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Karen's Blogs

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When Memories Trigger Painful Feelings and Food Binges

I talk a lot—I mean a lot—with clients about understanding how painful memories get triggered in the present. So many clients don’t realize they’re feeling anything distressing, yet find themselves in the midst of unrelenting binges. If you want to know how to prevent and stop emotional eating, here’s a brief review of the paradigm I use to stop mindless eating, overeating and binges due to painful emotions.

The truth is that most of the time we are not filled with surging, intense, raw feelings. Sure, things often go wrong—in small ways every day and in large ways occasionally. And sometimes stress or distress enters our lives through rarer yet events such as grave medical problems happening to us or our loved ones, evictions, firings, grave, serious accidents, natural disasters, or occurrences beyond our control. However, these may not be the events that cause people to eat emotionally. Think about the more common situations that trigger your mindless eating: upset at your partner or spouse, the kids, your boss, a co-worker, neighbor, or parent. Many people brush, shrug, or laugh off these low-level conflict situations, but they may upset you greatly—and, then, you’re off and running to the refrigerator.

You can stop this behavior by following these three steps:

  1. Identify a distressing feeling immediately. Or, if you’re eating when you’re not hungry, ask yourself what you’re feeling. Be specific and on the lookout for disappointment in yourself or others, confusion, anxiety, loneliness, boredom, inadequacy, fear of disapproval, guilt, shame, and helplessness. Without judging the emotion, note its intensity. You probably perceive it as pretty big if you’re thinking about turning to food for comfort or have already begun to eat.
  2. Attach the feeling to a situation or event in childhood when you felt this same emotional intensity. Stop and trace back when this was. Maybe your kids are screaming at each other now and your memory is stirred up about your parents frequent, frightening arguments back then. Maybe a disappointing, negative review by your boss now has sparked your memory of how Dad always criticized your report card back then, no matter how good your grades were. Scan your memory until you make the connection to whatever occurrence is at the root of your intense feelings.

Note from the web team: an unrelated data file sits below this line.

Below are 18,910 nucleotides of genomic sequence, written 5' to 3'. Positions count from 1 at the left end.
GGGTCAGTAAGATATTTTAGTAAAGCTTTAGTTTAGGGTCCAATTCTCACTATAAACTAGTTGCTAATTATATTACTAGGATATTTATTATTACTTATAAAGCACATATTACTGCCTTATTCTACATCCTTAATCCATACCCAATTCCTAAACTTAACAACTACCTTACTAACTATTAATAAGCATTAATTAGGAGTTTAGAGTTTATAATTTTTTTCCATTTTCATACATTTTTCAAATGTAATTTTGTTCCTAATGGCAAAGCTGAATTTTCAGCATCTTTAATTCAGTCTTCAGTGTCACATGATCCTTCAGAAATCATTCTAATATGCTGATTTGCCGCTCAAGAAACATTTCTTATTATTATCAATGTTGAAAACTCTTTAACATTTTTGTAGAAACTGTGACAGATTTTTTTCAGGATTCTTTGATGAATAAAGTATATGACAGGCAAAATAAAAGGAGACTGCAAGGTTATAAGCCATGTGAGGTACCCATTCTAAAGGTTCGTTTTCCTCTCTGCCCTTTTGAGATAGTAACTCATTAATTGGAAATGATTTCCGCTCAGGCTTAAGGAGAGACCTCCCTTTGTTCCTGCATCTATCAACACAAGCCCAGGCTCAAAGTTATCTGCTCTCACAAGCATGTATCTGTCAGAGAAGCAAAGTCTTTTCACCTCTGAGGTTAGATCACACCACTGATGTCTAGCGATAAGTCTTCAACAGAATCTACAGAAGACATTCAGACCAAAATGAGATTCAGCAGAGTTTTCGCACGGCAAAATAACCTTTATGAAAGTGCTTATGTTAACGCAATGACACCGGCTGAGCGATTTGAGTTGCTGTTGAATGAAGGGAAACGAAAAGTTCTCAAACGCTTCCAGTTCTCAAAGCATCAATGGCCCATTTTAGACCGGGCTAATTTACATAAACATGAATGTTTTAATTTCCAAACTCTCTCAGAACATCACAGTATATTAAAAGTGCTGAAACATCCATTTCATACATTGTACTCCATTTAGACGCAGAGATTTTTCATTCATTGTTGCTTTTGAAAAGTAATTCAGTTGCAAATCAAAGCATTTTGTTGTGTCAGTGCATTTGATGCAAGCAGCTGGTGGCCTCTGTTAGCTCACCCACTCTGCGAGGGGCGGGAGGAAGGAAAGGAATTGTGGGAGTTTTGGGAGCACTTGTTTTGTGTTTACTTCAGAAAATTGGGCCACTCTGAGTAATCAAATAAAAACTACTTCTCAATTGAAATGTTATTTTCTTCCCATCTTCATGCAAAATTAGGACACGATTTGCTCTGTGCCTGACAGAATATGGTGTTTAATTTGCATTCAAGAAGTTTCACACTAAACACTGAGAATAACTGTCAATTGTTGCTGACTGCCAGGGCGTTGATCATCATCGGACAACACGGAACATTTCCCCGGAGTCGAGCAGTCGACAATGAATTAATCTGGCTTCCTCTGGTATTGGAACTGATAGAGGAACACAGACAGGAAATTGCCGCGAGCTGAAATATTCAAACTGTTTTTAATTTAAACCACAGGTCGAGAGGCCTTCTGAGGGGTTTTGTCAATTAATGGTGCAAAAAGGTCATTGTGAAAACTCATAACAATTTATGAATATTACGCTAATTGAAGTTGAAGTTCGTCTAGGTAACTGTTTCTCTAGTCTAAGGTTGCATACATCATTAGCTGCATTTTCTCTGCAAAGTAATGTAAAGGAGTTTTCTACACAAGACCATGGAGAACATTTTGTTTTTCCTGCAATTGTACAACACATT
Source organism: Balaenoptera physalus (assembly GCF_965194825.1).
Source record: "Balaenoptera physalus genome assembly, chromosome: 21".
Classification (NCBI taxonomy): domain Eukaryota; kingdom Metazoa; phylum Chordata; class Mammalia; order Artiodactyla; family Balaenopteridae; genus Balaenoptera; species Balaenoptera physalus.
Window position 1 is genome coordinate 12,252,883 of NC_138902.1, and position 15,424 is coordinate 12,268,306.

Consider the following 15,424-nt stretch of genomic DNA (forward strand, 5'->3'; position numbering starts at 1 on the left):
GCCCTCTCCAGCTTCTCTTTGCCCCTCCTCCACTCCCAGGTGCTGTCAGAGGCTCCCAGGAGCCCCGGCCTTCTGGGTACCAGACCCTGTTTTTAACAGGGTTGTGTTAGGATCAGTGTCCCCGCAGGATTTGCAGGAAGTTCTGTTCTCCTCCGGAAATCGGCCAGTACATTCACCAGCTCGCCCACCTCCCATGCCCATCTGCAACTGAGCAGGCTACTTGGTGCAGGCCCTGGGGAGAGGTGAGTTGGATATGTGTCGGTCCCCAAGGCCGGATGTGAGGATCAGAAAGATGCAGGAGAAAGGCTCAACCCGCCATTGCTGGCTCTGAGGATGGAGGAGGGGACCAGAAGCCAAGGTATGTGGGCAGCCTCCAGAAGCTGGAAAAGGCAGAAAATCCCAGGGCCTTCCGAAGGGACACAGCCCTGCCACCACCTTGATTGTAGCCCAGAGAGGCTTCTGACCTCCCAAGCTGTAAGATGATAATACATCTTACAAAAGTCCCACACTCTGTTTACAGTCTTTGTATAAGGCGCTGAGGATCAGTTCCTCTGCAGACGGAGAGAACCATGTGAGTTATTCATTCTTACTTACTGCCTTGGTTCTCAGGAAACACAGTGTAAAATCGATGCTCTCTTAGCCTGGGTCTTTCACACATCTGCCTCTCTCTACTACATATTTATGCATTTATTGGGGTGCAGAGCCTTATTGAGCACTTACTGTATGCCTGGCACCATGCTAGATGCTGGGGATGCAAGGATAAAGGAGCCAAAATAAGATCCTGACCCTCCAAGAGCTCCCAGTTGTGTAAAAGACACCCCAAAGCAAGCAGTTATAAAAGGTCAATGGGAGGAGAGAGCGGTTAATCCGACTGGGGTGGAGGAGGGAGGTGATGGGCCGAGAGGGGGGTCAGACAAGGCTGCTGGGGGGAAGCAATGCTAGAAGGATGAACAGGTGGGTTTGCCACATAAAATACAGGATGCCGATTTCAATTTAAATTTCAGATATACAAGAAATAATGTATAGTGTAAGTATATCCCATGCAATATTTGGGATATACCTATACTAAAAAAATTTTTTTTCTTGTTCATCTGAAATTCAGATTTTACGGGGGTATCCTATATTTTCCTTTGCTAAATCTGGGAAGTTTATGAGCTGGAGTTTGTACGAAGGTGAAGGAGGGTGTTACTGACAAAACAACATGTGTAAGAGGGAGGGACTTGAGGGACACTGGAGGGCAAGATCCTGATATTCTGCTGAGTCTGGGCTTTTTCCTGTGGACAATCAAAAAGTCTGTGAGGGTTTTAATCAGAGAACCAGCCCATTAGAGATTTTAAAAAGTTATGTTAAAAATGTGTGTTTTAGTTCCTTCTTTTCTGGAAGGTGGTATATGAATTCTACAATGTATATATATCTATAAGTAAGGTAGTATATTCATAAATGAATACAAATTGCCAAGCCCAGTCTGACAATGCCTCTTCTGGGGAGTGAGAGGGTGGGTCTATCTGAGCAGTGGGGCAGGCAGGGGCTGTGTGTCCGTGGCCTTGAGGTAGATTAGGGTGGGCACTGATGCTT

3. Comfort yourself by reminding yourself that you’re okay now and can handle whatever situation is distressing you. Use positive self-talk and a soothing tone. Repeat that you are fine and safe now. Consciously and gently detach from the memory by saying, “That was then and this is now,” “The past is over,” “I am strong and safe now.” And also by connecting to your senses to ground yourself in the present by focusing on what you see, smell, hear, and feel via touch.

In sum, use the I-A-C (Identify, Attach, Comfort) process whenever you have a strong feeling that is out of proportion to the current situation. How do you know it’s out of proportion? Any time you are seriously upset. Specifically, watch for the emotions listed above. Comfort yourself with the phrases I listed and use your senses to pin yourself to the present. Take three deep, long breaths and do whatever else calms you down.

Break the Worry Habit
The Importance of Mirroring in Connecting to Self

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